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A circuit court referred a case for consideration to the Illinois Supreme Court to decide if a workers compensation settlement can be exempt in a bankruptcy proceeding.
In Re Elena Hernandez, three-judge panel of the 7th U.S. Circuit Court of Appeals in Chicago certified the question on Monday of whether the Illinois Workers Compensation Act can exempt the proceeds of a workers comp settlement from the claims of medical care providers who treated the injury or illness associated with that settlement.
Ms. Hernandez filed for Chapter 7 bankruptcy in December 2016 and reported as exempt her pending workers comp claim valued at nearly $31,000. Two days after her filing, she settled the comp claim.
However, Ms. Hernandez owed significant sums to three health care providers who treated her work-related injuries, including more than $28,000 to an ambulatory surgical center, $58,000 to a chiropractic clinic and $50,000 to a pain management physician’s practice. They objected to her claimed exemption, arguing that a 2005 amendment to the state’s workers comp act enabled unpaid health care providers to reach workers compensation awards and settlements, and also claiming that because she failed to notify her bankruptcy trustee of the settled claim that it was a product of fraud. The bankruptcy court denied the exemption and Ms. Hernandez appealed. The U.S. District Court for the Northern District of Illinois in Chicago affirmed the ruling, holding that “using the workers compensation exemption to thwart this specific class of creditors would frustrate the Act’s purpose.”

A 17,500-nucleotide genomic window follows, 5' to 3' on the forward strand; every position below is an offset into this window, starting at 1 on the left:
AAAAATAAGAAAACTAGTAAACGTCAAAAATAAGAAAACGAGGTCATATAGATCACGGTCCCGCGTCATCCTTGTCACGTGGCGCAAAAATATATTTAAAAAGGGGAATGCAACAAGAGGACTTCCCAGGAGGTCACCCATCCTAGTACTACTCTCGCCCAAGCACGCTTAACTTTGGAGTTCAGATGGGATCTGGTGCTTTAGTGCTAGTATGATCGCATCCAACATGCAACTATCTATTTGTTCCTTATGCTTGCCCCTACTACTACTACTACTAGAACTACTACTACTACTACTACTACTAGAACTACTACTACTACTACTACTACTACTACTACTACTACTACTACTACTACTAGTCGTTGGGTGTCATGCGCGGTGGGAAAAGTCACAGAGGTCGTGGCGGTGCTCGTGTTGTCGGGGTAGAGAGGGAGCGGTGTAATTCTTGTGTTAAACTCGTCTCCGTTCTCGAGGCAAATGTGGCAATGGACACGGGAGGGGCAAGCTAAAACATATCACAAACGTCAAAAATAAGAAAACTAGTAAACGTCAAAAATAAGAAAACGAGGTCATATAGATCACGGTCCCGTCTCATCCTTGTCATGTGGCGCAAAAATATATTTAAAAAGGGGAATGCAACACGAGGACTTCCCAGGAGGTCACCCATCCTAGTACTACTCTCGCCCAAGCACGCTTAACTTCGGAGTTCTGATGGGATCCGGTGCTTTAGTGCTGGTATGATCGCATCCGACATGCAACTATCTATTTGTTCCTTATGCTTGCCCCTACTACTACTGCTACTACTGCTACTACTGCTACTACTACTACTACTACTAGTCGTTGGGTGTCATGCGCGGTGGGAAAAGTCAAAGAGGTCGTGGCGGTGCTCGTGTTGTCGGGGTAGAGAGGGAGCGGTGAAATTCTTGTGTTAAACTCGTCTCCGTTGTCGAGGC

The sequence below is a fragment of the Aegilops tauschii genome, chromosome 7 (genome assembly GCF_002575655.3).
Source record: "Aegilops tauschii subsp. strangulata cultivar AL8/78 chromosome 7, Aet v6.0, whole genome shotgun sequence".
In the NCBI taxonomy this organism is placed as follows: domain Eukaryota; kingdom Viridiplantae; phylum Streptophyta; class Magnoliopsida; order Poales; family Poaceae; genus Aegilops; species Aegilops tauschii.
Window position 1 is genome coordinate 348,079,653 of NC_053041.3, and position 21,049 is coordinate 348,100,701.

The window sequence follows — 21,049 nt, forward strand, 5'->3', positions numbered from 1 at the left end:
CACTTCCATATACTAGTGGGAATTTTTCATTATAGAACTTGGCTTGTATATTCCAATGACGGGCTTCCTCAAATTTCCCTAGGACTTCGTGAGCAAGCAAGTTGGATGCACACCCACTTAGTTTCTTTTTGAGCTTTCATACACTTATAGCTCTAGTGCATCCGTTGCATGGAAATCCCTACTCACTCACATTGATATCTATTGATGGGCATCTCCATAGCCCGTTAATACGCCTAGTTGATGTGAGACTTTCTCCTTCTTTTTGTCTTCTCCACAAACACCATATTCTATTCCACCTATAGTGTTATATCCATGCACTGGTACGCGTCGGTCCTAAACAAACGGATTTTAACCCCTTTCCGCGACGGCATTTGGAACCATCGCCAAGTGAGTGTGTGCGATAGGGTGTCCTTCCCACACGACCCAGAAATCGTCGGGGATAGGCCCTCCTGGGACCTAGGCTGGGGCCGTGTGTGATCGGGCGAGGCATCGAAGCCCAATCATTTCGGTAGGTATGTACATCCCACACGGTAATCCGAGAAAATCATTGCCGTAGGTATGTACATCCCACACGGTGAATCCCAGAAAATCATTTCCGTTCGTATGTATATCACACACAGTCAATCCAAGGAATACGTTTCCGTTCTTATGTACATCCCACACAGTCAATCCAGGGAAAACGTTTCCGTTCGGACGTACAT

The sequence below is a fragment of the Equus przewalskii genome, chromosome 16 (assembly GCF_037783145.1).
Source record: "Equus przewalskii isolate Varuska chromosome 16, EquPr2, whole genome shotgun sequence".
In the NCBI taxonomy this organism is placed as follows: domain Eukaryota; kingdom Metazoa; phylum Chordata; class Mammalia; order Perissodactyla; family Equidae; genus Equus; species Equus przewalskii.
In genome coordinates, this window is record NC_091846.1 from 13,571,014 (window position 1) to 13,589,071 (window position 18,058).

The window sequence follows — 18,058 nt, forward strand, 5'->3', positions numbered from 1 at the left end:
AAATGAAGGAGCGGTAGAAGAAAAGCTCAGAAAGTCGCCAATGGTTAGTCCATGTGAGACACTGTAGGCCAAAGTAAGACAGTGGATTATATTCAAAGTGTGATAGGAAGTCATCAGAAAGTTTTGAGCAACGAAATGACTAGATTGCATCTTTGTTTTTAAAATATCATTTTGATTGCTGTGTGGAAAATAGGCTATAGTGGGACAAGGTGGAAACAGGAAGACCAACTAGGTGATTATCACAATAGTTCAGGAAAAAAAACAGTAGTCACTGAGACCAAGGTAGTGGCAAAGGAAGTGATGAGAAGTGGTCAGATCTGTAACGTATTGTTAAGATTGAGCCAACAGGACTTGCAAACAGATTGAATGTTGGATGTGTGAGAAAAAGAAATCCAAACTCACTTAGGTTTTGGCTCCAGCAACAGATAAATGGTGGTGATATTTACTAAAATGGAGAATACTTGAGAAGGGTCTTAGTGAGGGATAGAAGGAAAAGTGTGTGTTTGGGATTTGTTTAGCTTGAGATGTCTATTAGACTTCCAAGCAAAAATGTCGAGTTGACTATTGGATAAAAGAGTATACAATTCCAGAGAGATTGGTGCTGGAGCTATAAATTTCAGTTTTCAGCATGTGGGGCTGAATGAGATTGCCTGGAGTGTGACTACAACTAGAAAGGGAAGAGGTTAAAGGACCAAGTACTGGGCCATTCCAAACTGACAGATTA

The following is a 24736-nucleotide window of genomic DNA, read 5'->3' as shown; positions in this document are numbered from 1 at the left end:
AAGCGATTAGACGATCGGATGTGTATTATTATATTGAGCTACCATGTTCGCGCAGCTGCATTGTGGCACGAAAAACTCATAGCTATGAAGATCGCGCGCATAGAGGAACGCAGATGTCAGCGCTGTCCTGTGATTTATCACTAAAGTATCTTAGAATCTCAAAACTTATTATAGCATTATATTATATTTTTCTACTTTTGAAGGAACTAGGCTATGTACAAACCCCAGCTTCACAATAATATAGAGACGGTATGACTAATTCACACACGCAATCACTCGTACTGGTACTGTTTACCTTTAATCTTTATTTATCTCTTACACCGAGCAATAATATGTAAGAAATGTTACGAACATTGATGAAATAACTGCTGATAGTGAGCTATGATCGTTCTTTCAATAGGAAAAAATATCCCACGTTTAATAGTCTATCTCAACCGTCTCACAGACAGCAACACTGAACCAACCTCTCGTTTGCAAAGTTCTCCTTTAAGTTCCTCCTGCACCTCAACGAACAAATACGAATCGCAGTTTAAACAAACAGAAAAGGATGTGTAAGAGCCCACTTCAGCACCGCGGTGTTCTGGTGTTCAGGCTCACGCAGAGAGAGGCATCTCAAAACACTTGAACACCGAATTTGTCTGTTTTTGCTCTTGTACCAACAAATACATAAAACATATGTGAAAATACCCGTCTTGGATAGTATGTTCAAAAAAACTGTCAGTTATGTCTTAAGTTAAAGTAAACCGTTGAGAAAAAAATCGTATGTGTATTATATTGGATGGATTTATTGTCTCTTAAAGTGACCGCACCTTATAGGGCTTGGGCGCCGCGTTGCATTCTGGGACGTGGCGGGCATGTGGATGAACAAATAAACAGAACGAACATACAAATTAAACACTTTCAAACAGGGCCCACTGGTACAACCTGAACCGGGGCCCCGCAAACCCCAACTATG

She then appealed to 7th U.S. Circuit Court of Appeals, which unanimously declined to rule and certified the question to the Illinois Supreme Court. The circuit court noted that the 2005 amendments made several changes to the state’s workers comp system, including imposing a new fee schedule and billing procedure for care providers. However, the circuit court noted that it did not have an Illinois Supreme Court opinion clarifying the boundaries of the state’s workers comp act or the ability to classify a settlement as an exemption.
The court found that the amendments stated that after a claim is settled, a provider may seek collection from the employee capped at the fee schedule price ceiling if the case if compensable, but also noted that payment for noncompensable services was the responsibility of the employee.
“The health care providers here argue that these amendments carve out an exception to the exemption … for care providers who treat an employee's work-related injuries or illnesses” and the district judge, in his decision, concluded that the act continues to exempt workers comp claims against general creditors, but not “against medical providers after the debtor settles her … claim with her employer.”
However, the court found that Ms. Hernandez was correct that the plain text of the amended act does not contain specific language on exceptions on whether workers comp settlements would be within the reach of medical creditors.
“The Act never discusses which assets are available to healthcare providers seeking to vindicate their collection rights,” the court said.
As a result, the circuit court declined to hold that the act’s amendments no longer block this class of creditors or whether the act creates an exemption in the first place and certified the question.
Attorneys in the case were unable to be reached for comment.
Nevada lawmakers are now considering a bill that would put the onus on employers to prove a work injury is not compensable, instead of existing law that put the responsibility at the hands of an injured party who has to prove the injury arose within the scope of employment.